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The Lost Phoebe Analysis

In the story of The Lost Phoebe, Theodore Dreiser writes a story about a man and his wife. Dreiser tells so much about the man’s childhood and early adulthood because he was showing the reader how Henry Reifsneider was doomed to suffer in isolation at the end of his life. The man, Henry Reifsneider, had lived with someone all his life. He lived with his parents until he fell in love. When Henry fell in love, and decided to get married, his parents invited his bride-to-be to live with him. Henry married Phoebe when he was just twenty-one years old and .had been married for forty-eight years. He also continued to live with his parents until they passed away ten years after his marriage to Phoebe. Their death probably would have been the first time that he had to deal with the idea of people, in which he cared a great deal for, leaving his life forever. Dreiser does not mention anything about other people, such as grandparents so it would be unknown to the reader if he ever knew them. He lived with Phoebe for forty-eight years until her death, this was, probably the worst goodbye this man had ever had to endure.

Forty eight years of marriage yielded seven children. Three of his children had passed away, further setting the scene for this poor man’s isolation. The rest of these children had moved away to other cities, some other states. It seems as if there was no time in his life that he was alone until the death of his wife.

Phoebe became sick when she was sixty-four years old. The disease she came down with might have been curable if it was not for her age. He followed her body to her resting place consumed with grief and uncertain as to what he should do next, or what the rest of his days would bring. Even though his children and friends asked him to come and stay with him and let them take care of him, he was so set in his ways that he would not dare to budge. The next couple of months were spent dwelling on her death. He will not leave his home and could not care less if there were visitors to the home. He knows that it will soon be his turn to die and it seems, to me anyway, that he welcomed death. He could again be with his love only if he passed away. Henry gradually started to put his wife’s things away, but five months after her death a change had begun in him and his isolation had gotten the better of him. Late one night, after a particularly restless night, shapes in his house began to take the shape of his wife. Of course, when he went to “her” he found that it was all in his imagination. Shortly, he thought he saw her in the yard.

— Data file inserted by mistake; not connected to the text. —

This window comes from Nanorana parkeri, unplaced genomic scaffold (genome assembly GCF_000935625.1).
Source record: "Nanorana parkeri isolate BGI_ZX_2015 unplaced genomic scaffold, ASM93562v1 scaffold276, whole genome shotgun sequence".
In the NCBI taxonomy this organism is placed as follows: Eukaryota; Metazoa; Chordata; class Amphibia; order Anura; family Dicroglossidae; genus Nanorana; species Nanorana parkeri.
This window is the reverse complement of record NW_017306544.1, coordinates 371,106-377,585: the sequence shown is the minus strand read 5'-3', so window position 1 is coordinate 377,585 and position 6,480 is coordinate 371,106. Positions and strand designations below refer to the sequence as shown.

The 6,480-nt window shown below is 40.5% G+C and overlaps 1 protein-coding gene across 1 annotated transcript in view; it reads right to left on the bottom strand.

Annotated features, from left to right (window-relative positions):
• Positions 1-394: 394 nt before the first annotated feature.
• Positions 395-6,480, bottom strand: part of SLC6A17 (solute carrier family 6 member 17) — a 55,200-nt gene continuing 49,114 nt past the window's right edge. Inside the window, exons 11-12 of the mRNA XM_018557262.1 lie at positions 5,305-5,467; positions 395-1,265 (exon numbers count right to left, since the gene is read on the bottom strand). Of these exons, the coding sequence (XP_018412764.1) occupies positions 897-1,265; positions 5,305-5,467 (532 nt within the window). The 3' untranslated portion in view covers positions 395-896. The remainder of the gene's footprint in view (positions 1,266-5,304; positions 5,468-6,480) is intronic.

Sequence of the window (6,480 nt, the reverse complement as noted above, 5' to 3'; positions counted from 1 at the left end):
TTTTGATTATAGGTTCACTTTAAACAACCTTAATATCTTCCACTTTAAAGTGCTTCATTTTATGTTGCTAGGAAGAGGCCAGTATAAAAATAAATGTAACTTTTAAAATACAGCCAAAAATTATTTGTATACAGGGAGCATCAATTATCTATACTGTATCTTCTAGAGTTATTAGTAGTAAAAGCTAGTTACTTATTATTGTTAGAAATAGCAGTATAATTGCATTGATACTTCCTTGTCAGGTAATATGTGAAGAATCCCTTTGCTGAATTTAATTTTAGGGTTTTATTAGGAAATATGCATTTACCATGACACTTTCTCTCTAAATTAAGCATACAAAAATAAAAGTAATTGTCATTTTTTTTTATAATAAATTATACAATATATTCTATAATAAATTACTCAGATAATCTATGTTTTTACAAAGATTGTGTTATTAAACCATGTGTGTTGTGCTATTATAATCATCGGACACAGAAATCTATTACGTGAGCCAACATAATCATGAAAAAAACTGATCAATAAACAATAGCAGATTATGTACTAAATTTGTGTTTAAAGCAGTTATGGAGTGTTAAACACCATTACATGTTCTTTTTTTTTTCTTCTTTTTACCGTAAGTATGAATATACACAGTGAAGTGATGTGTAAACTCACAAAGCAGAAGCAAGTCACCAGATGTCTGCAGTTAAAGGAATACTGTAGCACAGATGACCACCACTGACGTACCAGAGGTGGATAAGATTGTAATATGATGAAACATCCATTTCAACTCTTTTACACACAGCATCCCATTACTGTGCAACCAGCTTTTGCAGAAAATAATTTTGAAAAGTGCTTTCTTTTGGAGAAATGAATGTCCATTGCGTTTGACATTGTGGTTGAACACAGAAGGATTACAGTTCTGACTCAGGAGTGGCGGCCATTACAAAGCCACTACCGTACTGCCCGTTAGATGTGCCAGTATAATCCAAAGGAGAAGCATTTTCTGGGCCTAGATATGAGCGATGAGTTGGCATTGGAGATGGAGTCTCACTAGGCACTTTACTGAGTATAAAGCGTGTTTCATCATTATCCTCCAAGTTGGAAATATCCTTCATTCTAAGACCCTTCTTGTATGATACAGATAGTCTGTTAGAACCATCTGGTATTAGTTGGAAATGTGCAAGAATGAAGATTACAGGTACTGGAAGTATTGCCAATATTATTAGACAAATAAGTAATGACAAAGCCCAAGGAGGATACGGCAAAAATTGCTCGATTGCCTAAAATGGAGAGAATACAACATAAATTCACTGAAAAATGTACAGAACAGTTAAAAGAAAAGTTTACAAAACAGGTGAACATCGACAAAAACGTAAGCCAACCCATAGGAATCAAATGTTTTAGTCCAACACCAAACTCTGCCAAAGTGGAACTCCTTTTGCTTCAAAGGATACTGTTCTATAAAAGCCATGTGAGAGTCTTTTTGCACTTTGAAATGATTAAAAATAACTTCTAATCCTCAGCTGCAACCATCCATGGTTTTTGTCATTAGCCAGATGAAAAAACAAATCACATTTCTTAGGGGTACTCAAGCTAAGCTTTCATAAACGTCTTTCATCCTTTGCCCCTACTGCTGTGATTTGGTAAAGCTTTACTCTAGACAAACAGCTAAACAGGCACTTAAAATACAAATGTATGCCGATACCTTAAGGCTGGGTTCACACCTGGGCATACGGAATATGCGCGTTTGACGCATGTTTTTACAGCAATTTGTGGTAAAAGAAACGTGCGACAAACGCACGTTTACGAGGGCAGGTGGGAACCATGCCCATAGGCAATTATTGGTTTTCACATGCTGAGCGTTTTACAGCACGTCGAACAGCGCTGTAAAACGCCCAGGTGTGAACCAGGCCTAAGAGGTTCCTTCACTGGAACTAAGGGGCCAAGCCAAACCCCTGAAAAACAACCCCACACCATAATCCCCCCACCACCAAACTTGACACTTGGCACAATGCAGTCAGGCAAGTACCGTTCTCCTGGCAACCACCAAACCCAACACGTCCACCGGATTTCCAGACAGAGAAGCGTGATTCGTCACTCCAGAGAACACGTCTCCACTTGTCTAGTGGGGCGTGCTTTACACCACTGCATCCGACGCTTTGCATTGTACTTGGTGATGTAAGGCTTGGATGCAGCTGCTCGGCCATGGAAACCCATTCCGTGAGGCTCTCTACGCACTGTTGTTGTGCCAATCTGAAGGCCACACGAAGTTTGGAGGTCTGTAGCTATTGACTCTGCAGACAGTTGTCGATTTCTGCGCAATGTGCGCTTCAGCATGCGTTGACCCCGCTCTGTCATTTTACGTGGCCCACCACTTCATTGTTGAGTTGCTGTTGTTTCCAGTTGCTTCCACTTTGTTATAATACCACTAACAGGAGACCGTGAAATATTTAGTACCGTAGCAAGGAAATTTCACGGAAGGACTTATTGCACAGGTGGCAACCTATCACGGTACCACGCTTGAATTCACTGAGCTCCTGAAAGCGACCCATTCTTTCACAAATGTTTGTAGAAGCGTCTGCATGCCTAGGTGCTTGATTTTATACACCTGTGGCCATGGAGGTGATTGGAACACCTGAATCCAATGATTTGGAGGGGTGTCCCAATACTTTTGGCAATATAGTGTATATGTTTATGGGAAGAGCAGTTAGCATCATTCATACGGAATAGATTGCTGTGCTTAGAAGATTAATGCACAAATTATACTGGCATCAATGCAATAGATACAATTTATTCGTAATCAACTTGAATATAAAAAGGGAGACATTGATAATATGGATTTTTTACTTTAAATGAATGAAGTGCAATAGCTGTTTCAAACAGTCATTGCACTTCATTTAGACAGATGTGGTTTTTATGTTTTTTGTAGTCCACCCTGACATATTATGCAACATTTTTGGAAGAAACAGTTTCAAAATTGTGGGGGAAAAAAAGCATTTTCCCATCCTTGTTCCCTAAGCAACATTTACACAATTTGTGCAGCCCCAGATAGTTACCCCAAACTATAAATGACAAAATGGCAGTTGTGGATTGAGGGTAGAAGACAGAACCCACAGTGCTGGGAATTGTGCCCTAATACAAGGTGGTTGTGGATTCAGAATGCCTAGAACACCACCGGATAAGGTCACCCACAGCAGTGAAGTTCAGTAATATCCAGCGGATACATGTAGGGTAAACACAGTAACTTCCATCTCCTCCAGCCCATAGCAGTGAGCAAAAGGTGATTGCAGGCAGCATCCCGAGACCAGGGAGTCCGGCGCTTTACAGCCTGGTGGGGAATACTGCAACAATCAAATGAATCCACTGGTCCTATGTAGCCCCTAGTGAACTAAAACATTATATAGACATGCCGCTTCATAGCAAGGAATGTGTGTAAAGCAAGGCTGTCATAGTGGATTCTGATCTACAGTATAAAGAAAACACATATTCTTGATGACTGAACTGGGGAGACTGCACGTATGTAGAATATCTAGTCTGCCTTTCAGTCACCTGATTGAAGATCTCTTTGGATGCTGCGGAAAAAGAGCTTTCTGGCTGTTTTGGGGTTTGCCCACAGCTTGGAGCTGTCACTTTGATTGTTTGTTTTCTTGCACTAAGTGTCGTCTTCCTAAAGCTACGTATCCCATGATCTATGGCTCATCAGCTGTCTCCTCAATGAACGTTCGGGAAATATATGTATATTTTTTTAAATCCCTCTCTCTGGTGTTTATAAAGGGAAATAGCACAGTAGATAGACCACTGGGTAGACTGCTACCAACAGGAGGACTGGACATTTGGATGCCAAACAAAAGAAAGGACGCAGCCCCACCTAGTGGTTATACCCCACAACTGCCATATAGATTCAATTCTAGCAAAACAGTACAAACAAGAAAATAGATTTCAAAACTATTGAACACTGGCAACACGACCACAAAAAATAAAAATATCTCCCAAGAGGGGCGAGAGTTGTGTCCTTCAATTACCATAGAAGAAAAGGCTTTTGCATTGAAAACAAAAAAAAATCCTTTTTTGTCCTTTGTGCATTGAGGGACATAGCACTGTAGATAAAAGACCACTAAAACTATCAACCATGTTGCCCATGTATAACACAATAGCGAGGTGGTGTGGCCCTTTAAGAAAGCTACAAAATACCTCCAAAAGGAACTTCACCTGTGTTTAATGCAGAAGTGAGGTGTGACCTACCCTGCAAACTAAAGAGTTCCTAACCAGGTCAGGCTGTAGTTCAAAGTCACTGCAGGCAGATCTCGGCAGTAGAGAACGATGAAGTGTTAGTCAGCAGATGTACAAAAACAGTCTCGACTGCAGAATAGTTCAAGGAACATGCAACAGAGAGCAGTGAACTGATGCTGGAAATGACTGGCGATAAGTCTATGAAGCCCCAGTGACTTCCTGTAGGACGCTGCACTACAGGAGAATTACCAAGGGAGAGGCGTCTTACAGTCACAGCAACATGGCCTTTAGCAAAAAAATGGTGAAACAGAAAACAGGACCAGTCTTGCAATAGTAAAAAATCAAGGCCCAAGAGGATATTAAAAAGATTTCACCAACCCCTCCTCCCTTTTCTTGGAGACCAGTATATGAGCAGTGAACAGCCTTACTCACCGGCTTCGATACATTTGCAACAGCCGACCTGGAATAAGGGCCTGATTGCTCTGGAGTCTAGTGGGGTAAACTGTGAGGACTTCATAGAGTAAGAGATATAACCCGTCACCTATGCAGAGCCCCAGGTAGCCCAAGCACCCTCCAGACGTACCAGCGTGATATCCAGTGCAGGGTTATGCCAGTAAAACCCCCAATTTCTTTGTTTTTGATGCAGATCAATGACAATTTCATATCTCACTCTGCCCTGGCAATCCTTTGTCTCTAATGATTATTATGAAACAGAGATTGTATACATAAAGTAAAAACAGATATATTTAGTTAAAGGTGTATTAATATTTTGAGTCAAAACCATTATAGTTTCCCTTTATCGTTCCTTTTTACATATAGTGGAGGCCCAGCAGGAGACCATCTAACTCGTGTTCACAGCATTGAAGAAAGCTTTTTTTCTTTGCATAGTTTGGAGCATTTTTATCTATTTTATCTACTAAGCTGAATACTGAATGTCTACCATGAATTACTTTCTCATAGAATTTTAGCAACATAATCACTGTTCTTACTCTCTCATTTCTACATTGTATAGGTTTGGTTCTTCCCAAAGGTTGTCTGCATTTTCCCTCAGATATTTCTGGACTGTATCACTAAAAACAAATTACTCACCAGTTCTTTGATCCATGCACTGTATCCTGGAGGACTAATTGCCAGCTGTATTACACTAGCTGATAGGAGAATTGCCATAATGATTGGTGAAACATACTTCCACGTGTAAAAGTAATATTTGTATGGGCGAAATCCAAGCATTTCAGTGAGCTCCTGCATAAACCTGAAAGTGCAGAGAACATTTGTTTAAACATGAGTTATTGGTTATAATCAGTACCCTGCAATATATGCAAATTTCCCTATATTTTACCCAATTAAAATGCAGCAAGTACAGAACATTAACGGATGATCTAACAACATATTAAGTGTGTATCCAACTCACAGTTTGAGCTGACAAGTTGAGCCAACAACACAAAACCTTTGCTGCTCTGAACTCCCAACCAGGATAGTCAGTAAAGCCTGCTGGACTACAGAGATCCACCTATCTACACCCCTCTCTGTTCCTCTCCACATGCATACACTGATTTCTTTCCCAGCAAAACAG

When his Phoebe was alive he would accuse her of moving his things. She would always have the same come back of telling him that if he continued to accuse her of these things that she was going to leave him. She would also claim that he would never find her if she did decide to leave. It did not take long for his mess up mind to think that she had, in fact, made good on his promises. Since he had packed up some of her things, it gave his dementia the reasoning it needed to support his claim. In his mind, he had not packed her things away, she had packed her things.

The first place he went to look for his wife was at her friend’s house, Mrs. Race. He told her friend that he and his Phoebe had gotten in an argument and had left in the middle of the night. She, of course, realizes, that he has lost his mind without his dear Phoebe and tries to go along with his mad fantasy, so that she could keep him there until someone could get there to help this poor man. He would not stay any longer. He was a man on a mission; he would find her and bring her home. He walked around all day asking anyone who would listen if they had seen his wife and telling them the same story. Someone did call the authorities, but the authorities dismissed him as being a harmless old man, who would be in less danger to himself if they had left him to walk the miles he did ever day than if they put him in some sort of hospital or nursing home. Most of the county knew who he was and pitied him. His neighbors would do their best to take care of him, feed him and whatever they can do for him.

As the years go by, Henry loses his mind more and more. Dreiser skips ahead three years. In this three years Henry has spent the entire day, every day walking miles and miles looking for his dead wife. His mind is so gone that he believes that she left him on purpose while everyone else knows his wife, Phoebe is dead. If he could only find her he believes he could convince her to come home. No one knows how he handled the cold weather, the rain, or other harsh weather. I suppose his love for his wife and hope that he would find out where she had gone would have carried him through the bad weather or it could have been part of his mental illness.

In the end the apathetic views of Henry Reifsneider cost Henry his life. One night the old man thought he saw his wife. She looked as she was fifty five years before. He had walked off a cliff and was found laying at the bottom with a smile on his face. He had found his lost Phoebe, as he had promised her he would do if she ever left him.

The story of The Lost Phoebe is a perfect example of the new ideas in psychology that influenced the Modernist movement. Theodore Dreiser was interested in the chaotic view of man and it truly shows in this story.

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